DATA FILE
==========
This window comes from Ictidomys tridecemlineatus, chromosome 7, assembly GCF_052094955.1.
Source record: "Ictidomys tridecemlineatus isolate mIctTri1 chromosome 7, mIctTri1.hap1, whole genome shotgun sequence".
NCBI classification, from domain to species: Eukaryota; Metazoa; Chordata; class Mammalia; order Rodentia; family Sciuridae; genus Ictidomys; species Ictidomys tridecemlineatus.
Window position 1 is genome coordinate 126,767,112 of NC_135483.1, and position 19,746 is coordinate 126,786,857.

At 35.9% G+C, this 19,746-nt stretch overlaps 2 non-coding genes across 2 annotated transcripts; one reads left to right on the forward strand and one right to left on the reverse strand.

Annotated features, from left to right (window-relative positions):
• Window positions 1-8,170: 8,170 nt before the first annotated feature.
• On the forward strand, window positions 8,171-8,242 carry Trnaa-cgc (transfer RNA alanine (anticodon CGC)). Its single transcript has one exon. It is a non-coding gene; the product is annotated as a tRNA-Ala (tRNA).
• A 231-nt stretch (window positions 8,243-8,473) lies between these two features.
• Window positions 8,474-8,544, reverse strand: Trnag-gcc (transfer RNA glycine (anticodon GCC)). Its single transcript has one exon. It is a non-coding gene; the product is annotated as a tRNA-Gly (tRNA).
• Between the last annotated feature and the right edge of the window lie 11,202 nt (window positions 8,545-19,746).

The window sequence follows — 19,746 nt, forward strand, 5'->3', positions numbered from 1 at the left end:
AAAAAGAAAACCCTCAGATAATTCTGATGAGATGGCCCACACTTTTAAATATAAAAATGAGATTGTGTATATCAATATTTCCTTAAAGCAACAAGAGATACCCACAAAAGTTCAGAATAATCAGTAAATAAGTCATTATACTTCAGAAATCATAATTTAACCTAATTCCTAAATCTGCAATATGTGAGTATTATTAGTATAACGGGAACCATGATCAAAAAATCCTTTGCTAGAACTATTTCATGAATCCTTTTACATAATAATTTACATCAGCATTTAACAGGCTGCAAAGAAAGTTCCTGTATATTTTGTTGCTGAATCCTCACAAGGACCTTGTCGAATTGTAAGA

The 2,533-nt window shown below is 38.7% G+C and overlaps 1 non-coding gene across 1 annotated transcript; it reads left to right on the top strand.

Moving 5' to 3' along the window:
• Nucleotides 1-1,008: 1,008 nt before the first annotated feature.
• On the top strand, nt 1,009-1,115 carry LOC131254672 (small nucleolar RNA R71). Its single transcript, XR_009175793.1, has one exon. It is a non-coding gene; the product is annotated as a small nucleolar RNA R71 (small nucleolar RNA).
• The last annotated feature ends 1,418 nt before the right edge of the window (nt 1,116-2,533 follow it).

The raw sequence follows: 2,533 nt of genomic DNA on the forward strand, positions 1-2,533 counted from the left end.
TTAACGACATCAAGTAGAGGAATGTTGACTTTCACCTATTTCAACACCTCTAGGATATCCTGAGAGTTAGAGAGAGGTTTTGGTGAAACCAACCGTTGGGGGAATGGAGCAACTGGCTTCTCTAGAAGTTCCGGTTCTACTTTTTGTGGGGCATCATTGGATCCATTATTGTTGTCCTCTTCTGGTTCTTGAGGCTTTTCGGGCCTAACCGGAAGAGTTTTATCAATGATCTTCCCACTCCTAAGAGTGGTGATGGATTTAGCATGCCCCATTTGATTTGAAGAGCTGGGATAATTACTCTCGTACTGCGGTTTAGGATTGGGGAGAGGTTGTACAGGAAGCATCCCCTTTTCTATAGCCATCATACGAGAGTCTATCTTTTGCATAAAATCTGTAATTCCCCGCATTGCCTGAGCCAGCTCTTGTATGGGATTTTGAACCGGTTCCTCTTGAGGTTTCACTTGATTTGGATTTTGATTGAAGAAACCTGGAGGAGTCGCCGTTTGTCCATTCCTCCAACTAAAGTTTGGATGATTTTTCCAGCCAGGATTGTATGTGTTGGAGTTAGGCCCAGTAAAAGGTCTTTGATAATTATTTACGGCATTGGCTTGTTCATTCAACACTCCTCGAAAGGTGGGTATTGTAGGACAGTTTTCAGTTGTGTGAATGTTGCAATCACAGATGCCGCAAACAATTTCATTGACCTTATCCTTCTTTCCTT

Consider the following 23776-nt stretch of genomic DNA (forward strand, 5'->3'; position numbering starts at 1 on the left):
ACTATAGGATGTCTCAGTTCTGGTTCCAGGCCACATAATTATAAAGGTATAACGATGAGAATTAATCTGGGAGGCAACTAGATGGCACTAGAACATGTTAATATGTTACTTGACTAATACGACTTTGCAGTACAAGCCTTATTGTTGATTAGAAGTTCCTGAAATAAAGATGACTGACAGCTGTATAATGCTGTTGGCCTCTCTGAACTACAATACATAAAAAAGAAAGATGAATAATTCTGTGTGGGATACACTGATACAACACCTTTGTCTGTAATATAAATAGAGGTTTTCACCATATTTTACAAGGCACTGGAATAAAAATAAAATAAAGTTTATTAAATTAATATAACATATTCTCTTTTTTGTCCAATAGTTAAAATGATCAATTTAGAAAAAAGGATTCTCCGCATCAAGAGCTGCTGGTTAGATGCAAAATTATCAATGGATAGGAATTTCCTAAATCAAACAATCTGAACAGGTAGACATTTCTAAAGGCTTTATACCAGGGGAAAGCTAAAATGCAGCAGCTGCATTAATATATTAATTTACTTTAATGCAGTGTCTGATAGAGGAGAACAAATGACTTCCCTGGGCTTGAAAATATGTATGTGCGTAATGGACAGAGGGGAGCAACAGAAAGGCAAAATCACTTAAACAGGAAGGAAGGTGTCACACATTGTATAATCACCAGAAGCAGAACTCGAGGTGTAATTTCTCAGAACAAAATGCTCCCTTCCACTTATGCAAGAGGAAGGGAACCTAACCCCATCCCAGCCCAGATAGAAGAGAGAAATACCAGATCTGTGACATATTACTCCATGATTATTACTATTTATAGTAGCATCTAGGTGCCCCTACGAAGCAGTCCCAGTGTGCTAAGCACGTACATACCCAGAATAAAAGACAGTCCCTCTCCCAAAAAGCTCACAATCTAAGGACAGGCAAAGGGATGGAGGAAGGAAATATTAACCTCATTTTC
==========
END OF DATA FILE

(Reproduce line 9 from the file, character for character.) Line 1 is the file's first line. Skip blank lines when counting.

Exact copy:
• A 231-nt stretch (window positions 8,243-8,473) lies between these two features.